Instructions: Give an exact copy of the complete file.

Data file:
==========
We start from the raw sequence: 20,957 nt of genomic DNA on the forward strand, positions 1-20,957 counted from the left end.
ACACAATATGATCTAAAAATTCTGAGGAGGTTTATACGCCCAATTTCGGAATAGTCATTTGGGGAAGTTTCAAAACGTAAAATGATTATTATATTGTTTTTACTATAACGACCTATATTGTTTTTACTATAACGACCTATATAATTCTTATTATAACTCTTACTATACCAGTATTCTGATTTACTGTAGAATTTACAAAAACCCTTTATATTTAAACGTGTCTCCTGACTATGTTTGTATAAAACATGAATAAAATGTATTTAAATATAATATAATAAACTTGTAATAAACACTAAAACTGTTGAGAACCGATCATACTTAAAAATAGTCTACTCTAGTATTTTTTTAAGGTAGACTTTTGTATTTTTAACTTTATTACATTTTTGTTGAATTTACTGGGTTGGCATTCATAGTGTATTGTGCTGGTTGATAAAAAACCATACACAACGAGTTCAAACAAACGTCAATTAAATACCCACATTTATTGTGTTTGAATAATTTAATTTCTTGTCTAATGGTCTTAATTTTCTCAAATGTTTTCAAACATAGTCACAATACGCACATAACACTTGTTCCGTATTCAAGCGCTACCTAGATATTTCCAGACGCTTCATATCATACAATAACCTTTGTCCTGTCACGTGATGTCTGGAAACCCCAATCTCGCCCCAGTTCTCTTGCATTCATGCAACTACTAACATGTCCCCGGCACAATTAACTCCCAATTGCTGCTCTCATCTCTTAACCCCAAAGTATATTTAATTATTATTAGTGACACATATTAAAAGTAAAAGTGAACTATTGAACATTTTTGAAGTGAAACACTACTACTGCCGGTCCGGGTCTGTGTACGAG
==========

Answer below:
We start from the raw sequence: 20,957 nt of genomic DNA on the forward strand, positions 1-20,957 counted from the left end.
ACACAATATGATCTAAAAATTCTGAGGAGGTTTATACGCCCAATTTCGGAATAGTCATTTGGGGAAGTTTCAAAACGTAAAATGATTATTATATTGTTTTTACTATAACGACCTATATTGTTTTTACTATAACGACCTATATAATTCTTATTATAACTCTTACTATACCAGTATTCTGATTTACTGTAGAATTTACAAAAACCCTTTATATTTAAACGTGTCTCCTGACTATGTTTGTATAAAACATGAATAAAATGTATTTAAATATAATATAATAAACTTGTAATAAACACTAAAACTGTTGAGAACCGATCATACTTAAAAATAGTCTACTCTAGTATTTTTTTAAGGTAGACTTTTGTATTTTTAACTTTATTACATTTTTGTTGAATTTACTGGGTTGGCATTCATAGTGTATTGTGCTGGTTGATAAAAAACCATACACAACGAGTTCAAACAAACGTCAATTAAATACCCACATTTATTGTGTTTGAATAATTTAATTTCTTGTCTAATGGTCTTAATTTTCTCAAATGTTTTCAAACATAGTCACAATACGCACATAACACTTGTTCCGTATTCAAGCGCTACCTAGATATTTCCAGACGCTTCATATCATACAATAACCTTTGTCCTGTCACGTGATGTCTGGAAACCCCAATCTCGCCCCAGTTCTCTTGCATTCATGCAACTACTAACATGTCCCCGGCACAATTAACTCCCAATTGCTGCTCTCATCTCTTAACCCCAAAGTATATTTAATTATTATTAGTGACACATATTAAAAGTAAAAGTGAACTATTGAACATTTTTGAAGTGAAACACTACTACTGCCGGTCCGGGTCTGTGTACGAG